Haaretz publisher Amos Schocken defended his newspaper's decision to publish a cartoon portraying Shas leader Aryeh Deri as a suicide bomber due to his role in advancing the "Supermarket Law", which would forbid businesses from operating on Shabbat.
The cartoon shows Deri, a stern look on his face, approaching a supermarket as he wears an explosive belt. The next frame of the cartoon shows Deri after he has already “activated the belt” and the explosion has caused a “boom” at the scene.
The cartoon earned harsh criticism, yet Schocken remained defiant. "Indeed, Deri is a terrorist with an explosive belt who came to sabotage the secular way of life," tweeted Shochken. "I'm sick of these shows of outrage."
UTJ leader and Health Minister Yaakov Litzman panned the cartoon, which he alleged "crossed the red line into incitement. I was horrified to see that despicable cartoon showing Deri as a suicide bomber." MK Ayelet Nahmias-Verbin from the left-wing Zionist Union faction also condemned the cartoon, writing that "the cartoon of Deri should not have been published, to say the least".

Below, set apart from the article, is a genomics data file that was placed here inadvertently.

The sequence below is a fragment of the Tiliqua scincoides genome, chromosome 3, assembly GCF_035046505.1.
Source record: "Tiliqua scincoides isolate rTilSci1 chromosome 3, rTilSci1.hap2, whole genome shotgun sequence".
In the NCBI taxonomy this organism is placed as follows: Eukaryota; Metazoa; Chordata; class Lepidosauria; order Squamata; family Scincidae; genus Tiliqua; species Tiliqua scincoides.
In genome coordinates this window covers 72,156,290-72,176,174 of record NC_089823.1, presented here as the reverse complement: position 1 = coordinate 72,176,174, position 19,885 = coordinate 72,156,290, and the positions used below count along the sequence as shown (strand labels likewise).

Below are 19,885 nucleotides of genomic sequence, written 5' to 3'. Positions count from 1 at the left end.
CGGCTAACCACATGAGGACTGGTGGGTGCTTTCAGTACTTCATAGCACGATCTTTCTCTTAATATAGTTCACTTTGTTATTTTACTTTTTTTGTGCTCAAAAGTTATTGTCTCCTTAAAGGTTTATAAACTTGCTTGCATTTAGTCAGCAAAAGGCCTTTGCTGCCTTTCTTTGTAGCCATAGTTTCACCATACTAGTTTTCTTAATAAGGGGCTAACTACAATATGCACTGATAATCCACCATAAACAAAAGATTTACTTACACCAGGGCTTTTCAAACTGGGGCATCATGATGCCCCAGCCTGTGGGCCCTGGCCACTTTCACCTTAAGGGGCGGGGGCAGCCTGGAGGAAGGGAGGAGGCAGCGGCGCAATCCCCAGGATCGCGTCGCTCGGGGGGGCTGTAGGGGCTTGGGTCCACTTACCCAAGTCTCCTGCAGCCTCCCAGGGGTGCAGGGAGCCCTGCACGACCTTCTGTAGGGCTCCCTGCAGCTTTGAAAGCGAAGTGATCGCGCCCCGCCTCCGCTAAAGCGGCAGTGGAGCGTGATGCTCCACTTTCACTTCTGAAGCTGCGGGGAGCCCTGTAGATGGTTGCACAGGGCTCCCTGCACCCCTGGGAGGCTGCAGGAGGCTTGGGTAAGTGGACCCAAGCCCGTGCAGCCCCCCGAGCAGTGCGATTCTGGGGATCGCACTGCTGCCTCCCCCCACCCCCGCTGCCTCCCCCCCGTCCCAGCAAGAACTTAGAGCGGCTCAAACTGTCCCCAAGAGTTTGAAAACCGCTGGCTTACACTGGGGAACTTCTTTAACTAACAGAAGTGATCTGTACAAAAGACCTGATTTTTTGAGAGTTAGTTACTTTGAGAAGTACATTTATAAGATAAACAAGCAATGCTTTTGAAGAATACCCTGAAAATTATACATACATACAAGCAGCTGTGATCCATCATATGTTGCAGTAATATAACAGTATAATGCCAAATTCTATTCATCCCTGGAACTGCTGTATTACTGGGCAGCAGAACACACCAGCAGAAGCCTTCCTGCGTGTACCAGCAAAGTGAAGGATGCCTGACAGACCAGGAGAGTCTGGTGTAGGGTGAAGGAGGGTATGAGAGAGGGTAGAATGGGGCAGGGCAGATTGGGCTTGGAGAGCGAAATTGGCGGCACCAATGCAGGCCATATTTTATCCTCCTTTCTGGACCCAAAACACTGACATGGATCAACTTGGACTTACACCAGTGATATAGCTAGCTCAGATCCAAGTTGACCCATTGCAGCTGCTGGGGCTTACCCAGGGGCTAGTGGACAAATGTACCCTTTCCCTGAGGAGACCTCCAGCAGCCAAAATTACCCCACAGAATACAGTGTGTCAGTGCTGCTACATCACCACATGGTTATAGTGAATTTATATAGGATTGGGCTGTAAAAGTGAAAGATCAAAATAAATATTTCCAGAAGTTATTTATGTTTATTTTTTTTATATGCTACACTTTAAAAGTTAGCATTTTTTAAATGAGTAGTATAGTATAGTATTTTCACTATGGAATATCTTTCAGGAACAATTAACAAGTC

Haredi journalist Aryeh Erlich slammed the exaggerated criticism, asking Haaretz publisher Amos Schocken in a Tweet, “Have you gone crazy? Have you finally gone completely mad? Showing Deri as a terrorist? How can such an inciting and violent caricature be published in your newspaper? Is there no limit to the vulgarity?”
Haaretz has a long tradition of publishing controversial anti-religious articles. In April columnist Yossi Klien caused an uproar after he slammed the Religious Zionist sector, claiming they are more of a threat than murderous Arab terrorists or the Hezbollah terror movement in Lebanon, which has killed hundreds of Jews worldwide since the 1980s.
"The national religious [public] is dangerous, more dangerous than Hezbollah, more than [terrorist] drivers ramming their cars into people, or girls with scissors. The Arabs can be killed, they cannot, " he wrote.